Tucked away at the end of Kenaf Road just west of Raymondville is a small farm that has commercially produced a little-known tropical delicacy for seven years. Pitaya, more commonly known as dragon fruit, is a reddish oval-shaped fruit grows from the arms of a plant of the cactus family. Largely unfamiliar to Rio Grande Valley residents, this new crop has yet to be a common ingredient in a fruit bowl or pitcher of juice like many of its tropical counterparts.
Chuck Taylor, an Oklahoma native holds a doctorate in what he calls barnyard economics, is behind the small enterprise, Pitaya Farms of Texas, which he started on less than one-tenth of an acre and has now grown to three-plus acres.
Pitaya is indigenous to Central and South America but is now grown all over the world. Missionaries introduced the fruit to Asia where it was given the popular dragon fruit moniker. Its taste is described as having a sweet taste much like an earthy watermelon, with a seedy flesh that gives it the consistency of a kiwi.
Taylor’s tiny pitaya vineyard, planted in rows similar to a grape vineyard, has produced thousands of the fruits sold in farmer’s markets or to people who know how and when to get to the farm. Taylor also makes calls to some of his faithful clientele to deliver small bags of pitayas.
“Why do we grow and sell pitaya? Why not?” said the scientist who has traveled Mexico and Central America on agri-related expeditions. “It is a shame that most of our food and, especially our produce, comes to us via semi-anonymous food chains covered by regulations but lacking any real connections with the source. Now it’s probably not practical to know your grower, your dairyman, your butcher, etc. like we did growing up in small towns during the 50s, but I think we are missing out on some of the things that bound us together as a community and as an economy.”
Growing dragon fruit is not an easy business. “Pitaya doesn’t lend itself to labor-efficient harvest and handling technologies,” Taylor said. “We pick and pack by hand. It becomes an old-fashioned labor of love, which takes us back to our customers. We know them and they know us. That’s why we do it.”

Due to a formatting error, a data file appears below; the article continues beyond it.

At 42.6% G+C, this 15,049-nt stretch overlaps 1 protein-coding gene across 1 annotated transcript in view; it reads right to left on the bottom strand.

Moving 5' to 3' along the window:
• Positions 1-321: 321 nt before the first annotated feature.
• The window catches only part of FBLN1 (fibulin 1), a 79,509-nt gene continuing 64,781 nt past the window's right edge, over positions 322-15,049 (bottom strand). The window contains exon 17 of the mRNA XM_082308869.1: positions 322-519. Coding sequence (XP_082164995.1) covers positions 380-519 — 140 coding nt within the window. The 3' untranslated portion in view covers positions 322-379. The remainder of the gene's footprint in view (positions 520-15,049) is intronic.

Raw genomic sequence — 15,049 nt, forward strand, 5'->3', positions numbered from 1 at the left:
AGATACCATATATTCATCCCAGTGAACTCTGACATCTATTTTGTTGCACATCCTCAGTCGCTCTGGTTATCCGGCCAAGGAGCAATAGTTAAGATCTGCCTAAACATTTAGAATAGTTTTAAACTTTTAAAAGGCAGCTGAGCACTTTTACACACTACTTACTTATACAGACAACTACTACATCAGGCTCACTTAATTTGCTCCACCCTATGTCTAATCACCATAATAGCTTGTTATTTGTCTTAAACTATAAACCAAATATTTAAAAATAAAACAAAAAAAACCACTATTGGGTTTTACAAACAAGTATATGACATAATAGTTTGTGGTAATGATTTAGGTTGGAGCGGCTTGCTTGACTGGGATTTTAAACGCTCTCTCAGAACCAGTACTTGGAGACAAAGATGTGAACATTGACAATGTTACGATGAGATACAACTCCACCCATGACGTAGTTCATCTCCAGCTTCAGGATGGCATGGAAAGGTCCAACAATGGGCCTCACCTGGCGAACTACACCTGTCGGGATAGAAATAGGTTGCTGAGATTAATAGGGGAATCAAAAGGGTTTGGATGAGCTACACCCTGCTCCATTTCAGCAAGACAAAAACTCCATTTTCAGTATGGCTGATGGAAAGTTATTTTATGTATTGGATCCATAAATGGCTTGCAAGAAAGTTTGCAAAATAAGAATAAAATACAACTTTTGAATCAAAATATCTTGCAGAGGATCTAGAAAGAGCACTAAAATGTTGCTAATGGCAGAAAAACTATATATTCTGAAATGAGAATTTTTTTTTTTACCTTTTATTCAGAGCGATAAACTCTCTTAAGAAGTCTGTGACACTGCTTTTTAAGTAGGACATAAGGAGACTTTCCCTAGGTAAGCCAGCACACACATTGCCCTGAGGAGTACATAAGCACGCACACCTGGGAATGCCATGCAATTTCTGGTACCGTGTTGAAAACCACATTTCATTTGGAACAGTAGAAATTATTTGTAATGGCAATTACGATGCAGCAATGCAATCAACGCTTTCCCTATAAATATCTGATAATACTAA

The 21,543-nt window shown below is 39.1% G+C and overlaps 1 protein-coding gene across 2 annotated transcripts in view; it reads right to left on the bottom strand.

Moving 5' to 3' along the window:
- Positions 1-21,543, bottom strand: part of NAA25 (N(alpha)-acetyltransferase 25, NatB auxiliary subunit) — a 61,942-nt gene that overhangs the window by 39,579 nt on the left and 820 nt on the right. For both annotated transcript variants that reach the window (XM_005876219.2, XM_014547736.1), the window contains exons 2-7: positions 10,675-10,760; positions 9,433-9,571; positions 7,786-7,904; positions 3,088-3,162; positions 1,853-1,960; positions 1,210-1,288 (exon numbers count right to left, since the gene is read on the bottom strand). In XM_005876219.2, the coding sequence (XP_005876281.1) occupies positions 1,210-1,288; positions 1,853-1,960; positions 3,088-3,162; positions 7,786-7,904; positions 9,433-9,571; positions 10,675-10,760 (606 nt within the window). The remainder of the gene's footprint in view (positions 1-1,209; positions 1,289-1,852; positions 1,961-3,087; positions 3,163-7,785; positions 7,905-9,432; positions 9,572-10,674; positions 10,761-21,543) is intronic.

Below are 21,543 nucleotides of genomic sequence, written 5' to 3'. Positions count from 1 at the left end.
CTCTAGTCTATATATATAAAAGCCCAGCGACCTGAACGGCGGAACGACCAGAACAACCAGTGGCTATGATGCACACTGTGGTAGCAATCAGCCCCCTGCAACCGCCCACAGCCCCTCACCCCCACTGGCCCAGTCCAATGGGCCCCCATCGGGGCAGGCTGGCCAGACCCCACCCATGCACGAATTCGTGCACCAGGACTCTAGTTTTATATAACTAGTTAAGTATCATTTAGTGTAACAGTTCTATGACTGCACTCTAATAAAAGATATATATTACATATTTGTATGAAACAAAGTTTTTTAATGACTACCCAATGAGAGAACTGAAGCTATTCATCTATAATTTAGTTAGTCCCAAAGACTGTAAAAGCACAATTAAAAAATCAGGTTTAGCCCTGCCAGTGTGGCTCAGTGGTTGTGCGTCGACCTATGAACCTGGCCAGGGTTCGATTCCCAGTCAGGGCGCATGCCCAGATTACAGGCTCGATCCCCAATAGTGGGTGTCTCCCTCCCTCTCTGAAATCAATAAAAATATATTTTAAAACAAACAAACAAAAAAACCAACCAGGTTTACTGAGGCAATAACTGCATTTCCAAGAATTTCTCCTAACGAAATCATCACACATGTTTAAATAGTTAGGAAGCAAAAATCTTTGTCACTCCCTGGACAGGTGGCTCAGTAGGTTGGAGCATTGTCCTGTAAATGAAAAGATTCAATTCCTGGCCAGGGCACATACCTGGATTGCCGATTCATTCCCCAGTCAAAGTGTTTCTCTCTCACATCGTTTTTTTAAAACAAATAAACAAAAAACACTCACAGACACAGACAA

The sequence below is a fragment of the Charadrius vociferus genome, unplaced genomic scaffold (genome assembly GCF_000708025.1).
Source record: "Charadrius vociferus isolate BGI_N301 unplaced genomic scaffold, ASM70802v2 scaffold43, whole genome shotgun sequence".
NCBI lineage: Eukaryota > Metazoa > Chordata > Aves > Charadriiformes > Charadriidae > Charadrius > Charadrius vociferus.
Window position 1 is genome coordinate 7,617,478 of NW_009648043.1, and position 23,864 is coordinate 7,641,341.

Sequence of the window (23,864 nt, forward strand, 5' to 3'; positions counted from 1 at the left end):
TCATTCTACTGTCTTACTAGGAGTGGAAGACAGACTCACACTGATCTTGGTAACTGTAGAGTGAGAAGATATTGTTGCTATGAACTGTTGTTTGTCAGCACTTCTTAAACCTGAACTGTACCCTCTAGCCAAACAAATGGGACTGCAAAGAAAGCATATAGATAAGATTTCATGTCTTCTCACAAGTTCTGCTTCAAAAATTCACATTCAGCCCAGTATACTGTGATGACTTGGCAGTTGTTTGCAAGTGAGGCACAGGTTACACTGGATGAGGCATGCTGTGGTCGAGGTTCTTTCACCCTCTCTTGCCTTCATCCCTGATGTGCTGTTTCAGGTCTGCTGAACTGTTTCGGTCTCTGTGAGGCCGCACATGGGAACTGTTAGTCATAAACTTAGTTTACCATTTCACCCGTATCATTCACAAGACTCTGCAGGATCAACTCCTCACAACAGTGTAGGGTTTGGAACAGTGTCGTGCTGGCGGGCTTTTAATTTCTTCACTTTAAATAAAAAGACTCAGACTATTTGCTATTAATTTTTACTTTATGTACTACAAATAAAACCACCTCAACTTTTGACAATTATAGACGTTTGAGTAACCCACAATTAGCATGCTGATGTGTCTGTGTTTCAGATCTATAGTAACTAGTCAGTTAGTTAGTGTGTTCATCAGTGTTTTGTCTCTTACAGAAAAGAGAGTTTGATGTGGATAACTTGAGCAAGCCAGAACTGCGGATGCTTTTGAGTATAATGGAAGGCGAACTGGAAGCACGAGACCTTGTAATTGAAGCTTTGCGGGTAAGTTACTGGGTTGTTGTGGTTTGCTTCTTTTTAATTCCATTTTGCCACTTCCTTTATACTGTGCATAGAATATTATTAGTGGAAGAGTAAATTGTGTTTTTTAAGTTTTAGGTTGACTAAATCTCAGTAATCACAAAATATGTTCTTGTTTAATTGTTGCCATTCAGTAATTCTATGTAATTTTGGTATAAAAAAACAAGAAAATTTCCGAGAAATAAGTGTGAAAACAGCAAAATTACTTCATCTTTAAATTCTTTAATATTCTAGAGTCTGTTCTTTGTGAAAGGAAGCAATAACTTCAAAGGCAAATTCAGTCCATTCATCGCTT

Chinling Wong, a Taiwanese immigrant who works with Taylor, said growing pitayas requires a lot of work and vigilance because no pesticides are used on the organically-grown product so it is susceptible to worm infestation and other sweet-loving critters. Raccoons, badgers, and other animals seem to have an appetite for the fruit, too.
The weather is another factor. Taylor said two days of what he described as “global cooling” nearly wiped out 70 percent of the crop in 2016.
Taylor has been trying to get supermarkets interested in his crop and, so far, he said Kroger has shown interest. But to gain access into large food retailers there is the issue of mass production, something he has not yet achieved in seven years of growing and selling pitayas.
Taylor said he will continue growing pitayas as long as he has consumers who want to enjoy the fruit that is also known for its healthful benefits. Dragon fruit contains several vitamins, including B2, B3, thiamine and riboflavin. It is rich in antioxidants and said to be excellent for a person’s skin.
Taylor’s vineyards produce the fruit from June through late November or early December. Waves of pitayas are handpicked as soon as they reach maturity. A pitaya can be used to make juice, ice cream and smoothies, or can be eaten like any other fruit.